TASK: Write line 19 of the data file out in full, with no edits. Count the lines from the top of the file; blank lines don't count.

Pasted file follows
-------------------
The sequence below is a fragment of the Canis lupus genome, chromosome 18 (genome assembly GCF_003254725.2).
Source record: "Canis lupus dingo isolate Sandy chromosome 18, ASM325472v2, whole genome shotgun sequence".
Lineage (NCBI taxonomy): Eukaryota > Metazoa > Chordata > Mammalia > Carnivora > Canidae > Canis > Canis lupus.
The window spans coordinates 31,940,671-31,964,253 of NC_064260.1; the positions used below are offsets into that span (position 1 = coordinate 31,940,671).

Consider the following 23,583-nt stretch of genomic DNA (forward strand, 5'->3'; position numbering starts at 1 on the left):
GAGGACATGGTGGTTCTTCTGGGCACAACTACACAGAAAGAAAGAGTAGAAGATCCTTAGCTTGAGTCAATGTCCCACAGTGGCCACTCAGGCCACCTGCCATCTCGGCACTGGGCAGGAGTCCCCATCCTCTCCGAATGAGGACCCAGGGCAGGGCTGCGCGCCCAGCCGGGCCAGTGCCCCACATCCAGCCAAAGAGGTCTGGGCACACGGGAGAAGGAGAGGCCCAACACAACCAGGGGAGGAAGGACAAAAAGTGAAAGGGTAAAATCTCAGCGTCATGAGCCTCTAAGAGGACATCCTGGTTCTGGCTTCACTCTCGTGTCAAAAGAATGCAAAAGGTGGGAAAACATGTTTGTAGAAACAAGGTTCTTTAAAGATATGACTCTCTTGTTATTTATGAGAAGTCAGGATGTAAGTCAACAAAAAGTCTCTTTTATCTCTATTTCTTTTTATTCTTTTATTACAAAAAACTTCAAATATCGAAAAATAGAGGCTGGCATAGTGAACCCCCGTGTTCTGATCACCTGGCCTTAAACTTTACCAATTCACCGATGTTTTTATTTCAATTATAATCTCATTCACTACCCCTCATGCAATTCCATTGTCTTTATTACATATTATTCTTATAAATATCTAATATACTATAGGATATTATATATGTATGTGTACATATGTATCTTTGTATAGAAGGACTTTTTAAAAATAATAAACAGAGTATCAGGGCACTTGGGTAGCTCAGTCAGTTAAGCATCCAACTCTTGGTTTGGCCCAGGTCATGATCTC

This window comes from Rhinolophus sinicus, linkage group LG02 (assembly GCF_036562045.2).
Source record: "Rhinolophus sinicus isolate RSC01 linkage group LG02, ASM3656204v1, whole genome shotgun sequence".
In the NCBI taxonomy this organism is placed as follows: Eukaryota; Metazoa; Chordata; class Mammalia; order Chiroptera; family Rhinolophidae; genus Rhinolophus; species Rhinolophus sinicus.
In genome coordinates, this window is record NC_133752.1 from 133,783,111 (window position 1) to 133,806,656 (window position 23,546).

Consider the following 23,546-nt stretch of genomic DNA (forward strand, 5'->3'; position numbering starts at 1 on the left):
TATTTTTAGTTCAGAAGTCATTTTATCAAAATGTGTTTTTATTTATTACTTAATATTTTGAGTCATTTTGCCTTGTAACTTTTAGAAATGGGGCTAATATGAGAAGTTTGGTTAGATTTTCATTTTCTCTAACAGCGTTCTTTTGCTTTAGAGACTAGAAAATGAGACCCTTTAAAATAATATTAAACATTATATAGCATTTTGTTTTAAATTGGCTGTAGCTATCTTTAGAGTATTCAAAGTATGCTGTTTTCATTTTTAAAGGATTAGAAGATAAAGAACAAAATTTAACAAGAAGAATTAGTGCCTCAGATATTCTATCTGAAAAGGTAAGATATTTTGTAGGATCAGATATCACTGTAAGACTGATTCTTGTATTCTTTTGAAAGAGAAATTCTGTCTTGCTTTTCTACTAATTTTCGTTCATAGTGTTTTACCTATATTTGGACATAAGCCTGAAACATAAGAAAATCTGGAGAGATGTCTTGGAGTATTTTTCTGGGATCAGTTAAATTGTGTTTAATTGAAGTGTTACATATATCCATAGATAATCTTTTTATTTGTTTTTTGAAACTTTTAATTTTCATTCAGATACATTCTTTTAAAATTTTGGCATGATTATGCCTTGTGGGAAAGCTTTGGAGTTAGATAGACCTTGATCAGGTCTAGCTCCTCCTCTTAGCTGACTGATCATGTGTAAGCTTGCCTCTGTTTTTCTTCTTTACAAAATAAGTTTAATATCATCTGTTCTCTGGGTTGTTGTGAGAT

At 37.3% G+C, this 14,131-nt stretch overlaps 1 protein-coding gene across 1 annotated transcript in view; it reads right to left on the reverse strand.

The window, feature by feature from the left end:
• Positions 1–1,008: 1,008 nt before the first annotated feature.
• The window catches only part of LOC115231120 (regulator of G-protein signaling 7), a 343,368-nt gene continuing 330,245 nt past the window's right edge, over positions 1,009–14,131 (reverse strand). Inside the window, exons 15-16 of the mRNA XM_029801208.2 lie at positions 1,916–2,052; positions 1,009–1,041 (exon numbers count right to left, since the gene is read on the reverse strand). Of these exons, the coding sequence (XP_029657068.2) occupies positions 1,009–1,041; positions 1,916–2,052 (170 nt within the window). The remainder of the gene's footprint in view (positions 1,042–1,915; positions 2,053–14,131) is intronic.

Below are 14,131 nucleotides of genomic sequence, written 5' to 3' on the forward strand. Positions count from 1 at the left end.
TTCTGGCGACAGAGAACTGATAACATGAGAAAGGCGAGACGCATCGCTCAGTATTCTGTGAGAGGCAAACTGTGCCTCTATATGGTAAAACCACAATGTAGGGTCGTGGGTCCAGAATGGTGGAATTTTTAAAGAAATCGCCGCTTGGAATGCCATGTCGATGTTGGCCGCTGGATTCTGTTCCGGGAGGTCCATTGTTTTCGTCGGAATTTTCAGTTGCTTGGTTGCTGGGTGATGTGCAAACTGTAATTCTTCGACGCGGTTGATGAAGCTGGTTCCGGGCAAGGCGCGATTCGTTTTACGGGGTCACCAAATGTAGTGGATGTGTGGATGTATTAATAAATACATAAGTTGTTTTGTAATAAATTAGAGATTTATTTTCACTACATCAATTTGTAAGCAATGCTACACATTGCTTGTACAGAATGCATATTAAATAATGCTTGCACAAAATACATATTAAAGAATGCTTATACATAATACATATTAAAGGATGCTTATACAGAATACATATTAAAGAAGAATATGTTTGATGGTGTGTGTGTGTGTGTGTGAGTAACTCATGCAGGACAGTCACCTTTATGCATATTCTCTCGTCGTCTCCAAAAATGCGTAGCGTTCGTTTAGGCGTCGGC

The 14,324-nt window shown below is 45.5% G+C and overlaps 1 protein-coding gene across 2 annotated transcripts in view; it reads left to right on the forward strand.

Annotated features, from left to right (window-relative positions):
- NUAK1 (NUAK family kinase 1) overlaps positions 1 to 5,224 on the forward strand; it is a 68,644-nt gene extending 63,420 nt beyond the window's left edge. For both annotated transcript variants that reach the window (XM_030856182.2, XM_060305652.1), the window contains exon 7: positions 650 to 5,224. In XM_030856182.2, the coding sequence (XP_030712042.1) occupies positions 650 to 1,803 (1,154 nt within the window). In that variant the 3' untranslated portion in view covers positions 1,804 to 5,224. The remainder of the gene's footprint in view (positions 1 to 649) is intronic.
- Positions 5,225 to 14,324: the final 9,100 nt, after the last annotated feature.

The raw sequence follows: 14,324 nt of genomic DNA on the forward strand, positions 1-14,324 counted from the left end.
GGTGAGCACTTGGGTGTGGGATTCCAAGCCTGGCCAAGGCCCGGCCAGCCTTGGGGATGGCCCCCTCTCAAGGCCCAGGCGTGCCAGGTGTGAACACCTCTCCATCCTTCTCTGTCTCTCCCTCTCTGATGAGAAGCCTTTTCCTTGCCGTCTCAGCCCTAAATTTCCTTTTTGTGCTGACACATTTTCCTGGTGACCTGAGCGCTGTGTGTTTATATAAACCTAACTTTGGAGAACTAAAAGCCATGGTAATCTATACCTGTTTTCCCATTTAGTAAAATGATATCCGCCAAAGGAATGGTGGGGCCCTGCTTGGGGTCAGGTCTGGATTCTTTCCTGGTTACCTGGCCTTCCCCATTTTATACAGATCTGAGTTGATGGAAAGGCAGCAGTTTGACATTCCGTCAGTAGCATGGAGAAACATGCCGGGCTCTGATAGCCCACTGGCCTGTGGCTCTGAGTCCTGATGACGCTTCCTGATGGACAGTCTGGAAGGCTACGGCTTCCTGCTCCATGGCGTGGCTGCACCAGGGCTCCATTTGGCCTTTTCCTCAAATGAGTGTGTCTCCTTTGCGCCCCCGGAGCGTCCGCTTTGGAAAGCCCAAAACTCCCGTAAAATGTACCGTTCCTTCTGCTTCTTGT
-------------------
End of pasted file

The 14,324-nt window shown below is 45.5% G+C and overlaps 1 protein-coding gene across 2 annotated transcripts in view; it reads left to right on the forward strand.